File spoon-archives/postanarchism.archive/postanarchism_2004/postanarchism.0403, message 89

Date: Fri, 19 Mar 2004 15:56:01 -0800 (PST)
Subject: [postanarchism] Tuters: "Theorizing the Radical Potential of Location-Aware Mobiles"

Theorizing the Radical Potential of Location-Aware

Marc Tuters
The Geographiti Project
September 2002 

Utopia is the frameless film, the wall-less

Mikhail Iampolski [10] 


While the WTO protests in Seattle are now commonly
sited as having marked the symbolic beginning of a new
radicalism, they also signified the emergence a
neo-tribal collectivism brought about by mobile
connectivity. At the protests, the police moved on the
demonstrators as a phalanx, their strategy
synchronized through a central dispatcher. The
protesters, however were able to scatter at one
moment, and come together the next, by using their
cell phones to communicate their movements to one
another, demonstrating a collective behaviour that has
been compared to that of birds flocking [17]. 


With mobile telephony having been adopted at an
unprecedented rate, we are only just beginning to
consider its potential impacts on patterns of social
space. In what follows I considers some of the
potential promises and implicit dangers of networked
mobility by focussing on what has been hyped as the
technology"s killer app.: location-awareness. This
article attempts to turn theory into practice, by
discussing the design of a potential forum for this
"tech-nomadic" collectivism modeled on graffiti and
based on the creative use of positioning information
in the context of public Wi-Fi networks. The
Geographiti project discussed below, is an open-access
system for location-aware mobile networking that
allows its users to post and receive geo-coded
"virtual graffiti" to architectonic space. 


With the development of communications technologies we
have witnessed the progressive de-localization of
information.- Where people once required a definitive
"here" to receive information, communication advances
have allowed for greater amounts of distance between
the sender and the receiver, to the point where, with
the Internet for example, information, in terms of
access, has no real location at all (or, all locations
at once). In location-aware computing however, data is
associated with distinct physical locations on the
geo-sphere, and accessed by mobile users based on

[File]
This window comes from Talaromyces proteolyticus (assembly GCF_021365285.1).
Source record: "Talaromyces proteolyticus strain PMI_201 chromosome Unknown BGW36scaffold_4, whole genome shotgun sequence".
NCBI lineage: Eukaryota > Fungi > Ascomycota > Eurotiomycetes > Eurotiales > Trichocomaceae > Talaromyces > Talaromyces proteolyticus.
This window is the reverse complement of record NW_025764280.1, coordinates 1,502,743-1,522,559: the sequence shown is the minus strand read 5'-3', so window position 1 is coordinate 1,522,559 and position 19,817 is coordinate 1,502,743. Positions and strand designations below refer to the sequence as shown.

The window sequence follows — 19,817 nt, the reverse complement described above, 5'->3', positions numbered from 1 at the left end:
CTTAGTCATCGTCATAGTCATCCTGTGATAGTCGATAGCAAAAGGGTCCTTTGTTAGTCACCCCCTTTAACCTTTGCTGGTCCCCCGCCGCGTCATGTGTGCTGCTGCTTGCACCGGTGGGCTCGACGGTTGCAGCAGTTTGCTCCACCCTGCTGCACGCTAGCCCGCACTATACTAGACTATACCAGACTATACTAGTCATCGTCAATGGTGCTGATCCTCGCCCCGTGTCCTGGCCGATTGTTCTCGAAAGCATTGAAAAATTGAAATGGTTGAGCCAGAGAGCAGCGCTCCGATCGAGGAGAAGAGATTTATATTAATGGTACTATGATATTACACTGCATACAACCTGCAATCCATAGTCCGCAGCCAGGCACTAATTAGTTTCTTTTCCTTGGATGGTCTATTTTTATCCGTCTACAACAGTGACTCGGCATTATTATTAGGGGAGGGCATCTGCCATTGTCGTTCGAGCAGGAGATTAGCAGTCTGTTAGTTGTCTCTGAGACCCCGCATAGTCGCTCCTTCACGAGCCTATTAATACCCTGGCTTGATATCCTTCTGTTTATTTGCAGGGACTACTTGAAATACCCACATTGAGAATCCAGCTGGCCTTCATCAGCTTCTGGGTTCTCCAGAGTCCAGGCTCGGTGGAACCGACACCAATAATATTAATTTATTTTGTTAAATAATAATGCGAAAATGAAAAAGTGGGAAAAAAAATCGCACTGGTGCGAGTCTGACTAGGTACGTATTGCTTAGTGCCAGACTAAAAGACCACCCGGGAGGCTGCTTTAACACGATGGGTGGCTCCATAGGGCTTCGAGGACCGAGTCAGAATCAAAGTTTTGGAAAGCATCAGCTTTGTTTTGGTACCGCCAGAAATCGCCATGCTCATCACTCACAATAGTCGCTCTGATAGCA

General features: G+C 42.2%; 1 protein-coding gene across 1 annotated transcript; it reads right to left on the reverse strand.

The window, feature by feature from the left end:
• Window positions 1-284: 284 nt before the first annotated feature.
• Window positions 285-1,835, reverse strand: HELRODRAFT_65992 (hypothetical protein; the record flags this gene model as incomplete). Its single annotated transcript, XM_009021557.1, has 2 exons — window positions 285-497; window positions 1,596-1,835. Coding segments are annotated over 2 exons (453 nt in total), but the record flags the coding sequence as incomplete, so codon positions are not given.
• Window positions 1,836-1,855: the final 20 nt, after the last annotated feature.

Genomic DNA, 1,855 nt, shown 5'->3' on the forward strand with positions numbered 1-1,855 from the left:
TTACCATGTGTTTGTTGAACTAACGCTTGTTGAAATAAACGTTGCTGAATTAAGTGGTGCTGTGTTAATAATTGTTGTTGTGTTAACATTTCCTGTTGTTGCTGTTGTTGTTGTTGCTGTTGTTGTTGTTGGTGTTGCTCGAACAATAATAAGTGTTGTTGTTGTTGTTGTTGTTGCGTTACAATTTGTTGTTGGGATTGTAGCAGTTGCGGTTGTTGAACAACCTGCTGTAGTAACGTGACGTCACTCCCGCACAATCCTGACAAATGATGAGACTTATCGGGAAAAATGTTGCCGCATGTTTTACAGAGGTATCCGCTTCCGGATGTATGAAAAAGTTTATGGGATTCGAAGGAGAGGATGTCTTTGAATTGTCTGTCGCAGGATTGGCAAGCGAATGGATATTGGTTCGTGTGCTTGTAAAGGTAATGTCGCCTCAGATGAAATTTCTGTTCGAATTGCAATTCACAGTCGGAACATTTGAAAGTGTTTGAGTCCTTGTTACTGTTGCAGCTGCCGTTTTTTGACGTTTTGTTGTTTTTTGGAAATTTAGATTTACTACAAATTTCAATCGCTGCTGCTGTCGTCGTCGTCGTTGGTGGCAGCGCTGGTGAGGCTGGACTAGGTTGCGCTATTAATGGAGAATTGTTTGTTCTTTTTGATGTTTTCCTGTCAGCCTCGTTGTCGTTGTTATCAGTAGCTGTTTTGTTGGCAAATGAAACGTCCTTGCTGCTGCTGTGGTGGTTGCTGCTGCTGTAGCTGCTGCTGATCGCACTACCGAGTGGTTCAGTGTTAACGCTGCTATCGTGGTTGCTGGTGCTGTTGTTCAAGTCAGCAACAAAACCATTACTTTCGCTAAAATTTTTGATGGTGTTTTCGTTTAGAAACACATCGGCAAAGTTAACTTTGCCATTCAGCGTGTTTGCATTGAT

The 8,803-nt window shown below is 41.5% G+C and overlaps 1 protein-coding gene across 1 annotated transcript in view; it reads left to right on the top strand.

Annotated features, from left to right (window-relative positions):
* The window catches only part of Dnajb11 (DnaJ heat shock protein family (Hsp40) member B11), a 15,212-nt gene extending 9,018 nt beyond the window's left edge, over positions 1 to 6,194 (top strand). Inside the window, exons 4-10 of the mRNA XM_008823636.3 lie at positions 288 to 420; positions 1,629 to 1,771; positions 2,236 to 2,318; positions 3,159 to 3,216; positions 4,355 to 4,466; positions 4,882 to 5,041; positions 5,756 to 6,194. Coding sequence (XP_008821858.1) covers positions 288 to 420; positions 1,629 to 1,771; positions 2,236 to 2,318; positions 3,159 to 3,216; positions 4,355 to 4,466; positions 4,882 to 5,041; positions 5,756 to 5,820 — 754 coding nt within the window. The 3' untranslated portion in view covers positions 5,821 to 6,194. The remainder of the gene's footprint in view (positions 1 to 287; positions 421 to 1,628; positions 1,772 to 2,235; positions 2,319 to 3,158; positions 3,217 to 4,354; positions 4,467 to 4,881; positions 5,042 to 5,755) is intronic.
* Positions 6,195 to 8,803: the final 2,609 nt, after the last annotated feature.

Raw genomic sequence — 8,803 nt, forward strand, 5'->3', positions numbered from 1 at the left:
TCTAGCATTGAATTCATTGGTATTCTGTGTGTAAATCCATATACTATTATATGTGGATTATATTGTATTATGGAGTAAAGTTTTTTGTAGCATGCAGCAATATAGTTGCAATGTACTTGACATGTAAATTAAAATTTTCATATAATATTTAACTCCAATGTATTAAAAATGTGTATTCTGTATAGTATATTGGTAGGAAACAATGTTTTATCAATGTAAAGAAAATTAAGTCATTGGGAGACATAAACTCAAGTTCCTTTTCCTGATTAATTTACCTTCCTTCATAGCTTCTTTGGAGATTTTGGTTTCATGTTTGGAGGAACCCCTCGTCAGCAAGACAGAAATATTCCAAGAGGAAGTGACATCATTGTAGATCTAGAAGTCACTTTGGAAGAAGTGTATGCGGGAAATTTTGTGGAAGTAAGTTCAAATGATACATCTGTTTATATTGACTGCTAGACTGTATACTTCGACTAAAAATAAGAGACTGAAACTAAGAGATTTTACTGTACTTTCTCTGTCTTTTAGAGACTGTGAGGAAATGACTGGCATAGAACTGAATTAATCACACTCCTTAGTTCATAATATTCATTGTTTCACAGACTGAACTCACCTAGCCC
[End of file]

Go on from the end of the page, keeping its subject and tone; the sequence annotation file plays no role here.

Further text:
their relative position in relation to that
information. With accurate methods for positioning of
a wireless device, new mobile interfaces can
effectively "co-register" spatial data with real
space, thereby creating what Virilio refers to as
"stereo-reality" [22]. A particularly resonant example
of this can be found in the "pervasive gaming"
phenomenon. With AR Quake, for example, a level of the
popular online video game has been scaled, aligned and
co-registered with GPS (the Global Positioning System)
so as to be, navigable in geographic space with a
translucent head-mounted display[1] [15]. In order to
determine a user"s position technologies of
surveillance are central to this form of information
visualization, I therefore propose grounding my
theoretical analysis of location-based technology in
Paul Virilio"s radical critique of "hypermodernism"
and subsequently focussing on the potential for the
technology as a tool for individual creative
expression and community building with reference to
social constructivist theories of urban space. 


One cannot understand the development of information
tech, without understanding the evolution of military

Paul Virilio [23] 


Though lauded as a post-modern philosopher of science
and technology, at his core, Paul Virilio is a
peculiar sort of military historian whose theories
paradoxically hinge on the city as the site of
struggle between military control and anarchic
liberation. In Virilio"s military origins of the city,
urban space is controlled by military cartographers,
whose lines of sight have determined the extent of
mapable, and thus, controllable territory. The further
the cartographer"s view of the territory/city
extended, the more time it allowed to defend the city,
and the further in turn the city grew outwards; making
the city a temporal event related to control of the
territory. Thus the Atlantic Wall of bunkers that the
Germans built to defend fortress Europe in World War
II, in Virilio"s theory, transformed Europe into a
continent wide city [16]. Following this line, the
entire planet has become a generalized urban security
zone, surveillanced by military satellites such as
GPS, with which one"s exact location can be determined
from anywhere on the planet by triangulating the time
of arrival of satellite transmissions.[2] "Sovereignty
no longer resides in the territory, but in the control
of the territory" [21], and, as William Bogard notes,
in the generation of its simulation which distracts
attention from the underlying disciplinary regimes of
power in space [4].[3] 


"there is no need to fear or hope, but only to look